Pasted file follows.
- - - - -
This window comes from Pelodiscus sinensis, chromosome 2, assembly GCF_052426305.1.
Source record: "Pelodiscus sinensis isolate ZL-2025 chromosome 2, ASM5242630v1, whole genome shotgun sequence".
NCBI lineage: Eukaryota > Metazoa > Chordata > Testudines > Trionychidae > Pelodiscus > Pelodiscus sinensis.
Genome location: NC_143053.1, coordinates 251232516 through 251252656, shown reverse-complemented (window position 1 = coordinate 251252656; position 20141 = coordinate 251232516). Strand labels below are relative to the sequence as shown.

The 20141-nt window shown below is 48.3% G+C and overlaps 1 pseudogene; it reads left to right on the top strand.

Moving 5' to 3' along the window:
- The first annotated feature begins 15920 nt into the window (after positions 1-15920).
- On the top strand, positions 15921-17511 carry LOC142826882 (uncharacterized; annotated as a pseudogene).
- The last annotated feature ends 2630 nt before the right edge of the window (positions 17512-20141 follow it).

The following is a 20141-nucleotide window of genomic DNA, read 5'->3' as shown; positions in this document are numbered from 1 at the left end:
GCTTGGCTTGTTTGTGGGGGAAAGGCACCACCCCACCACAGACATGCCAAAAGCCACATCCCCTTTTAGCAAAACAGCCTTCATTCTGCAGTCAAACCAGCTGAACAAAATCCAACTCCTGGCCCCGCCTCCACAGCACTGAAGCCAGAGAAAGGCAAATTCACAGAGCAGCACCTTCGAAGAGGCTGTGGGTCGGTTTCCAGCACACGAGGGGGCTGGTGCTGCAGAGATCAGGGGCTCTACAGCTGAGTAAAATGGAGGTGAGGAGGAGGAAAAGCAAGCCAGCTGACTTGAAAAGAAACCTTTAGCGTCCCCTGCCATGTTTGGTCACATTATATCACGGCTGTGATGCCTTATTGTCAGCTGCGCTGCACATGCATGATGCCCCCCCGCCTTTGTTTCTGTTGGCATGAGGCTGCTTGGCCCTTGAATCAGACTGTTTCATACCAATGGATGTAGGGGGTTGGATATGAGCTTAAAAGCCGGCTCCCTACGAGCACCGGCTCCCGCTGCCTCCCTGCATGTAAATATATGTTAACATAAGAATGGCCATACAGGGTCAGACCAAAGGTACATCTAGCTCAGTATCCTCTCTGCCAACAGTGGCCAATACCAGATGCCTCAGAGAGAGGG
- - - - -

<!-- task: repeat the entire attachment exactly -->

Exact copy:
This window comes from Pelodiscus sinensis, chromosome 2, assembly GCF_052426305.1.
Source record: "Pelodiscus sinensis isolate ZL-2025 chromosome 2, ASM5242630v1, whole genome shotgun sequence".
NCBI lineage: Eukaryota > Metazoa > Chordata > Testudines > Trionychidae > Pelodiscus > Pelodiscus sinensis.
Genome location: NC_143053.1, coordinates 251232516 through 251252656, shown reverse-complemented (window position 1 = coordinate 251252656; position 20141 = coordinate 251232516). Strand labels below are relative to the sequence as shown.

The 20141-nt window shown below is 48.3% G+C and overlaps 1 pseudogene; it reads left to right on the top strand.

Moving 5' to 3' along the window:
- The first annotated feature begins 15920 nt into the window (after positions 1-15920).
- On the top strand, positions 15921-17511 carry LOC142826882 (uncharacterized; annotated as a pseudogene).
- The last annotated feature ends 2630 nt before the right edge of the window (positions 17512-20141 follow it).

The following is a 20141-nucleotide window of genomic DNA, read 5'->3' as shown; positions in this document are numbered from 1 at the left end:
GCTTGGCTTGTTTGTGGGGGAAAGGCACCACCCCACCACAGACATGCCAAAAGCCACATCCCCTTTTAGCAAAACAGCCTTCATTCTGCAGTCAAACCAGCTGAACAAAATCCAACTCCTGGCCCCGCCTCCACAGCACTGAAGCCAGAGAAAGGCAAATTCACAGAGCAGCACCTTCGAAGAGGCTGTGGGTCGGTTTCCAGCACACGAGGGGGCTGGTGCTGCAGAGATCAGGGGCTCTACAGCTGAGTAAAATGGAGGTGAGGAGGAGGAAAAGCAAGCCAGCTGACTTGAAAAGAAACCTTTAGCGTCCCCTGCCATGTTTGGTCACATTATATCACGGCTGTGATGCCTTATTGTCAGCTGCGCTGCACATGCATGATGCCCCCCCGCCTTTGTTTCTGTTGGCATGAGGCTGCTTGGCCCTTGAATCAGACTGTTTCATACCAATGGATGTAGGGGGTTGGATATGAGCTTAAAAGCCGGCTCCCTACGAGCACCGGCTCCCGCTGCCTCCCTGCATGTAAATATATGTTAACATAAGAATGGCCATACAGGGTCAGACCAAAGGTACATCTAGCTCAGTATCCTCTCTGCCAACAGTGGCCAATACCAGATGCCTCAGAGAGAGGG